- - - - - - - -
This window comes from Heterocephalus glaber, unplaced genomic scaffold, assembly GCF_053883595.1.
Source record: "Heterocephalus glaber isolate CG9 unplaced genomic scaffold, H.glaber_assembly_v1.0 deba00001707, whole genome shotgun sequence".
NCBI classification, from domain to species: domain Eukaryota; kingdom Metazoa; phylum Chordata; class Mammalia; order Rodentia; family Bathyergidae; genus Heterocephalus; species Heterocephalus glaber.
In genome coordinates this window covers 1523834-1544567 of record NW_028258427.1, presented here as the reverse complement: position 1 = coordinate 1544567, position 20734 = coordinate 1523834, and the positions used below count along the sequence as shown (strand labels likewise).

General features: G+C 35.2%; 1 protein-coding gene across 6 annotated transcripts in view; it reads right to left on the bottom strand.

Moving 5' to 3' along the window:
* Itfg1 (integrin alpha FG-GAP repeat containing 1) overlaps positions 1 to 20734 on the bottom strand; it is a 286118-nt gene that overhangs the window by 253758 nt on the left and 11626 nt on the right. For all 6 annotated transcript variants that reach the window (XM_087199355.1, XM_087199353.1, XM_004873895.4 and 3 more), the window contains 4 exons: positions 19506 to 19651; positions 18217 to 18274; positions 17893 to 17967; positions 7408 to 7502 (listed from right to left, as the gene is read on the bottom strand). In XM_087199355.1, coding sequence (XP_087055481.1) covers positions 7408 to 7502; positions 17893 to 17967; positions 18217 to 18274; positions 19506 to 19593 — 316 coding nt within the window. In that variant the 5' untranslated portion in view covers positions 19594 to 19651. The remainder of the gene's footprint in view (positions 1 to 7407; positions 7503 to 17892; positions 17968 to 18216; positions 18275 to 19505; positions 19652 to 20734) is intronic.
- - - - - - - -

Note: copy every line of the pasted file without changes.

This window comes from Heterocephalus glaber, unplaced genomic scaffold, assembly GCF_053883595.1.
Source record: "Heterocephalus glaber isolate CG9 unplaced genomic scaffold, H.glaber_assembly_v1.0 deba00001707, whole genome shotgun sequence".
NCBI classification, from domain to species: domain Eukaryota; kingdom Metazoa; phylum Chordata; class Mammalia; order Rodentia; family Bathyergidae; genus Heterocephalus; species Heterocephalus glaber.
In genome coordinates this window covers 1523834-1544567 of record NW_028258427.1, presented here as the reverse complement: position 1 = coordinate 1544567, position 20734 = coordinate 1523834, and the positions used below count along the sequence as shown (strand labels likewise).

General features: G+C 35.2%; 1 protein-coding gene across 6 annotated transcripts in view; it reads right to left on the bottom strand.

Moving 5' to 3' along the window:
* Itfg1 (integrin alpha FG-GAP repeat containing 1) overlaps positions 1 to 20734 on the bottom strand; it is a 286118-nt gene that overhangs the window by 253758 nt on the left and 11626 nt on the right. For all 6 annotated transcript variants that reach the window (XM_087199355.1, XM_087199353.1, XM_004873895.4 and 3 more), the window contains 4 exons: positions 19506 to 19651; positions 18217 to 18274; positions 17893 to 17967; positions 7408 to 7502 (listed from right to left, as the gene is read on the bottom strand). In XM_087199355.1, coding sequence (XP_087055481.1) covers positions 7408 to 7502; positions 17893 to 17967; positions 18217 to 18274; positions 19506 to 19593 — 316 coding nt within the window. In that variant the 5' untranslated portion in view covers positions 19594 to 19651. The remainder of the gene's footprint in view (positions 1 to 7407; positions 7503 to 17892; positions 17968 to 18216; positions 18275 to 19505; positions 19652 to 20734) is intronic.